- by Mary Montgomery
- in Divorce
If this is your first year filing taxes after a divorce or even if your divorce is not yet final, our Georgia divorce lawyers want you to be aware of how the rules and requirements you previously followed may have changed. Tax season can be daunting under any circumstances, but require extra attention now to avoid the risk of future complications, tax liabilities and even audits.
Filing Taxes After Divorce
Internal Revenue Service (IRS) Publication 504 is an invaluable resource for those going through a divorce or separation, and can help you understand changes which may now apply to your situation. The following are four basic topics that will likely impact you when filing taxes after your divorce:
- Your filing status: The IRS considers you an unmarried person for the entire tax year regardless of when your divorce was finalized, provided that it occurred on or before December 31.
- Your deductions: While the IRS considers your status as unmarried for the entire year, you may be able to claim a higher standard deduction depending on how much of that year you spent living with and supporting your spouse and/or children. You may claim Head of Household status if you paid more than half the cost for the upkeep of the home and had a qualifying person, such as one of your children, living with you for six months or longer.
- Alimony and child support payments: Under IRS guidelines, alimony is typically tax deductible by the spouse making payments, but child support is not. Dependency deductions and other tax credits associated with your children can be of considerable value and must be negotiated properly.
- Capital gains taxes or losses for property: If you sold your marital home as the result of a divorce, you could end up having to pay capital gains tax if, as a married couple, you netted a sale price $500,000, or over $250,000 as an individual.
Filing Taxes Before Finalizing Divorce
Filing taxes before your divorce is final is often even more confusing to couples, as they generally have the option of filing joint or separate returns. As listed in Publication 504, there are several important factors you will want to consider:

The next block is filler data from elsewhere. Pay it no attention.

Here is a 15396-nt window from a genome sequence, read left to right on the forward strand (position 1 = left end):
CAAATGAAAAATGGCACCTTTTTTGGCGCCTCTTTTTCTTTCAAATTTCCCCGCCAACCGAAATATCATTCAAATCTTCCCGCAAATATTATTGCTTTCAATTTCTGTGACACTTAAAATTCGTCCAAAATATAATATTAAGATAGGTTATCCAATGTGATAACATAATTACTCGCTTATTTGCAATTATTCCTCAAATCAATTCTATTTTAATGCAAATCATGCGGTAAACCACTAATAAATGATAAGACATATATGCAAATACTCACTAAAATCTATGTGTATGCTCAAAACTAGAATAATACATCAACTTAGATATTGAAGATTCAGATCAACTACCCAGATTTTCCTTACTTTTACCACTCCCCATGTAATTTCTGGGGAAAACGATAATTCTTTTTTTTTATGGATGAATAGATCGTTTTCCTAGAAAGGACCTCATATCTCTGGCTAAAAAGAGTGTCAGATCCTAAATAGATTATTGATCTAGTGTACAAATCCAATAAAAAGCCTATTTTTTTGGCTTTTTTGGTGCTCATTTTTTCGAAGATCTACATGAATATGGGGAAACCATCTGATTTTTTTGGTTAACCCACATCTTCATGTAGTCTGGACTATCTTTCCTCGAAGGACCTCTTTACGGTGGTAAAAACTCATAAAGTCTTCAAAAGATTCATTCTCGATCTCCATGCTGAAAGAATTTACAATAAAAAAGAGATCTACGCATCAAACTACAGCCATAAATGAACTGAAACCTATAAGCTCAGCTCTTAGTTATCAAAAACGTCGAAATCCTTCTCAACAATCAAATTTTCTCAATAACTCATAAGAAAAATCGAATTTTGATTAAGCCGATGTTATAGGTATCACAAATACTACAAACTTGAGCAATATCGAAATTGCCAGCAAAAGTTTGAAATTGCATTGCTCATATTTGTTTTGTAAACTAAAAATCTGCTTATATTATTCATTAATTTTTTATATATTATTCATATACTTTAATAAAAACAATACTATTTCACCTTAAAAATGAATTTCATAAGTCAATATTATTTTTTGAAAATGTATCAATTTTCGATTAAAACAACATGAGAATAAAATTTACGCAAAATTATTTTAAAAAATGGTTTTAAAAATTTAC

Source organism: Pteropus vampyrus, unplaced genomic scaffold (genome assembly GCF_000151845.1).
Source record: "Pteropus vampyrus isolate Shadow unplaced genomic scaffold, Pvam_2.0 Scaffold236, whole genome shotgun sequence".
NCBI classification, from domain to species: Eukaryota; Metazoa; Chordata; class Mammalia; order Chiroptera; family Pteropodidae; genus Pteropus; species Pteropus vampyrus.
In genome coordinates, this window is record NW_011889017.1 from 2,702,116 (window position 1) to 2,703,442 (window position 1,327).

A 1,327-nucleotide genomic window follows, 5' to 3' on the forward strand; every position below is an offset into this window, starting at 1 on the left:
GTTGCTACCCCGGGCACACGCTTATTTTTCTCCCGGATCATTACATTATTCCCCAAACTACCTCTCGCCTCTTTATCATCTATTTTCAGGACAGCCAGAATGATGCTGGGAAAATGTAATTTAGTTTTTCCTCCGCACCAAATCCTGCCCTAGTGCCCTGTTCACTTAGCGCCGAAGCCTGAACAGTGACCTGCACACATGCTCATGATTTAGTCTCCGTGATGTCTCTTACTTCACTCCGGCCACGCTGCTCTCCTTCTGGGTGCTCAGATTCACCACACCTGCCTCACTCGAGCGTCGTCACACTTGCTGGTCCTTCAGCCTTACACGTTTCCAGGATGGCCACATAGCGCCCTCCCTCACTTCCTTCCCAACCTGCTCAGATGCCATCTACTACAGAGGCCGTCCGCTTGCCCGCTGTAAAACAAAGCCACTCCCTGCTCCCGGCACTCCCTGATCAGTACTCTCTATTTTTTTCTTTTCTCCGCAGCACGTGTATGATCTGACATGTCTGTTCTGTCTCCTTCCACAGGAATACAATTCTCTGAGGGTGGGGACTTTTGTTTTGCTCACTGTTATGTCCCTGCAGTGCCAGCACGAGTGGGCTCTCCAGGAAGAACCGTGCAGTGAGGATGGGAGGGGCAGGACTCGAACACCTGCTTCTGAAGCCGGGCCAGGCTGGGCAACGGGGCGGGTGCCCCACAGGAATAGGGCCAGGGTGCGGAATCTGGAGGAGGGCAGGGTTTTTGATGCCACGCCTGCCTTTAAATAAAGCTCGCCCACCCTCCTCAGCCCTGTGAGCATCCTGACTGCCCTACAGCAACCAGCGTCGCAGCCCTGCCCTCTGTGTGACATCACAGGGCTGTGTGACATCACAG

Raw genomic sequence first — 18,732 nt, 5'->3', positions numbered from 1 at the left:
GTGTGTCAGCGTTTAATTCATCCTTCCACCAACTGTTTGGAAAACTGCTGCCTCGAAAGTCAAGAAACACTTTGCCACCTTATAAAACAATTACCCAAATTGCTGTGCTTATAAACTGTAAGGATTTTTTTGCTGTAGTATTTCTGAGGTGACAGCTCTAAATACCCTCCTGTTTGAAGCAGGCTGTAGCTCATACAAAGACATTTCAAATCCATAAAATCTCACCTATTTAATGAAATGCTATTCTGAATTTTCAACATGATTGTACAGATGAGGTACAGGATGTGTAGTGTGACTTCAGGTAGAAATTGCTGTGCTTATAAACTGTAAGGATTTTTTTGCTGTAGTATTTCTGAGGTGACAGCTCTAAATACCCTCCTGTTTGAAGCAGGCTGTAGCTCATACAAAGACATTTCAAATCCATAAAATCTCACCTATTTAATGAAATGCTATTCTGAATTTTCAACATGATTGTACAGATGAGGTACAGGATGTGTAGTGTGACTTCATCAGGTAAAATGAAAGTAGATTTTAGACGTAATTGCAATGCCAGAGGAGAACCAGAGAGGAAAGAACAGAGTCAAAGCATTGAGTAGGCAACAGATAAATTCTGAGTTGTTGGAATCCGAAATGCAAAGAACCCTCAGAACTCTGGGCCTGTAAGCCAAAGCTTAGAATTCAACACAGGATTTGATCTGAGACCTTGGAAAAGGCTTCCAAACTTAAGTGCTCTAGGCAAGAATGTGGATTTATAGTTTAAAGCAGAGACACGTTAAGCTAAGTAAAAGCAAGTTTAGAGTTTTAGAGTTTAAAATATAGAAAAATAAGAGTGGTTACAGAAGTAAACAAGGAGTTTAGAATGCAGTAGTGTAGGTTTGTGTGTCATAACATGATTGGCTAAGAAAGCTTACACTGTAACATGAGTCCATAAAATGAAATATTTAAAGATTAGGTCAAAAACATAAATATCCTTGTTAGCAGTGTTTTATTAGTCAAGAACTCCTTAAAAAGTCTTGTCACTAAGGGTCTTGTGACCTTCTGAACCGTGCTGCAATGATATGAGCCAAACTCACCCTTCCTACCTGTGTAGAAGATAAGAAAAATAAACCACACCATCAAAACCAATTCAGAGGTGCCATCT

- If you have a separation agreement in place on or before December 31 of the tax year, you are considered unmarried.
- If you are considered married for tax purposes, filing a joint return can often result in a lower tax liability, but this depends on your specific situation. Having estimated taxes prepared will help you to determine which status provides the best individual or family benefit
- At the same time, filing separately could protect you against any tax debts your spouse may owe and may result in a smaller liability or larger refund for you individually.
- If you have children and you file separately, only one of you can claim your children and any related tax credits on your return. Should both parties do so, it may trigger an unwanted audit.
Do You Have Additional Questions? Contact Our Georgia Divorce Attorneys Today
For additional questions about divorce and the tax ramification before or after your file, contact Stearns-Montgomery & Proctor today. Our Georgia divorce attorneys can help to advise you on the best course of action in your situation, while providing the legal representation you need to protect your assets and interests. We have offices located in Alpharetta, Buckhead, Dunwoody, and Marietta; call or contact us online to see how we can assist you.